Yogaswami develops this theme even further in a second published letter entitled 'Guru Vachagam'.
"The atma is eternal, indivisible, whole and perfect. The body is subject to destruction and divisible. When that is so, can we say that they are equal? Is there anything more sacrilegious than to speak in that way? Intrinsically, the atma consists of knowledge. It is purity itself. The body is by nature ignorant and devoid of purity. Can one conceive of any greater folly than to compare the two? The atma is radiant and self-effulgent, the body is darkness itself. Is there then any basis for comparison?"
As we would expect, Gurudeva describes the soul in a similar way in 'Dancing with Siva', where he says, "Our individual soul is the immortal and spiritual body of light that animates life and reincarnates again and again until all necessary karmas are created and resolved and its essential unity with God is fully realized. Our soul is God Siva's emanational creation, the source of all of our higher functions including knowledge, will and love. Our soul is neither male or female. It is that which never dies even when its four outer sheaths - physical, pranic, instinctive and mental - change form and perish, as they naturally do."
Amazing, how similar the wording is!
In Yogaswami's first 'Natchintanai', he includes the statement "Jivan Sivan endran engal gurunathan," meaning "Jiva is Siva, declared our Gurunathan," and repeats it in different ways in many of the 'Natchintanai'.
"Jiva will Siva become for those who offer worship."
"Jiva has Siva become."
"That Jiva is Siva is clear."
In 'Words of our Master', Yogaswami also states this truth as, "You are God, I am God. Only one, no separation. You cannot separate me from you."
Gurudeva expressed the truth of the identity of man and God in saying, "Man is not man. Man is God."
He went on to distinguish between the soul body and the essence of the soul. "The soul body, the anandamaya kosa, is a spiritual body of light that is separate from God Siva and spiritually evolves from life to life. The inmost soul body is the blissful, ever-giving wisdom, anandamaya kosa. Parashakti is the soul's superconscious mind, God Siva's mind. Parasiva is the soul's inmost core. We are not the physical body, mind or emotions. We are the immortal soul, atman. The sum of our true existence is anandamaya kosa and its essence, Parashakti and Parasiva."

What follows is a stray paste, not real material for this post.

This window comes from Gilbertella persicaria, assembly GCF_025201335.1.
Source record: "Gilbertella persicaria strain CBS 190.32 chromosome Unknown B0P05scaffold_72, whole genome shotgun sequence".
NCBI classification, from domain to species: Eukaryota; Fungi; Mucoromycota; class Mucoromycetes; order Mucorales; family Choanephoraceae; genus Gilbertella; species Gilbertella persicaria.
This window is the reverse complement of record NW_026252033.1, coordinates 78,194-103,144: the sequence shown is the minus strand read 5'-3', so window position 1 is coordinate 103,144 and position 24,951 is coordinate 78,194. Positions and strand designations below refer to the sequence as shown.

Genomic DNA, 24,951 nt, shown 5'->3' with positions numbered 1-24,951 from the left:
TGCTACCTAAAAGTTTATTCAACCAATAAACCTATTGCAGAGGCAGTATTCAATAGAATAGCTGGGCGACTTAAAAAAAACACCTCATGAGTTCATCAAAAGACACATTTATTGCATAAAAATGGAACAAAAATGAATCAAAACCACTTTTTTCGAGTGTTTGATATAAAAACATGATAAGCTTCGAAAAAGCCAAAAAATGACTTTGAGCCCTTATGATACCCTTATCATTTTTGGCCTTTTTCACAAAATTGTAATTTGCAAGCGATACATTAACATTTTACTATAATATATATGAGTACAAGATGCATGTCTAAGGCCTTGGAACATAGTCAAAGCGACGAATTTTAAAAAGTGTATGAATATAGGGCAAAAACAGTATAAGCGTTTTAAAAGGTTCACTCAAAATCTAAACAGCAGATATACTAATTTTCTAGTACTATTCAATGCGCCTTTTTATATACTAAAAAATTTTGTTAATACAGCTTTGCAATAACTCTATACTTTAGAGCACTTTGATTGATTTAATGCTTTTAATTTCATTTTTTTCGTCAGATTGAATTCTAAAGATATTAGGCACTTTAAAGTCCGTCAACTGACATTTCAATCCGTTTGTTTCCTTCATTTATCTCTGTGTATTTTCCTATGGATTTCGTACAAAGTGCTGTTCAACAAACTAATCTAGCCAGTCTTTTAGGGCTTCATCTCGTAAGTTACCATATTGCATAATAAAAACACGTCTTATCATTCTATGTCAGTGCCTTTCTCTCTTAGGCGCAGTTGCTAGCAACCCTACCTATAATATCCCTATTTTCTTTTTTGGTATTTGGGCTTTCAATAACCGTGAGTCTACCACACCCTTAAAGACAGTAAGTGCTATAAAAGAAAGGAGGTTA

This beautiful explanation tells us how we are simultaneously becoming Siva as an evolving soul body and are already Siva as the non-evolutionary essence of the soul.
In conclusion, here are two scriptural quotes affirming our goal of knowing our Self and realizing our oneness with God.
From the Upanishads, "By austerity, goodness is obtained. From goodness, understanding is reached. From understanding, the Self is obtained and he who obtains the Self is freed from the cycle of birth and death."
And, a beautiful verse from the Tirumantiram, "Being the life of Life is splendorous jnana worship. Beholding the light of life is great yoga worship. Giving life by invocation is external worship. Expressing adoration is charya."
That is where it is so far. We want to inspire everyone to know themselves. In fact, we were just getting quotes on reprinting 'Know Thyself', which is very interesting, I was looking at that this morning. We are planning to republish our little 'Know Thyself' book. It was our first effort of color publishing, full color book. Getting the Macintosh computer to generate four-color publication. That was back in 1993, I think. So here we are ten years later gearing up to print it again with just a few minor changes. It will be a wonderful lead-in for those interested in studying the Master Course, to the Master Course trilogy. We will be able to hand it out in a very nice way, for example in Toronto it would make a very nice item on the literature table, 'Know Thyself' and hold it up and talk about 'Know Thyself'. It won't be ready for this time, but we can get ready for the future. A very nice combination.
Have a very wonderful, special Ardra day. We certainly will here.
Aum Namah Sivaya.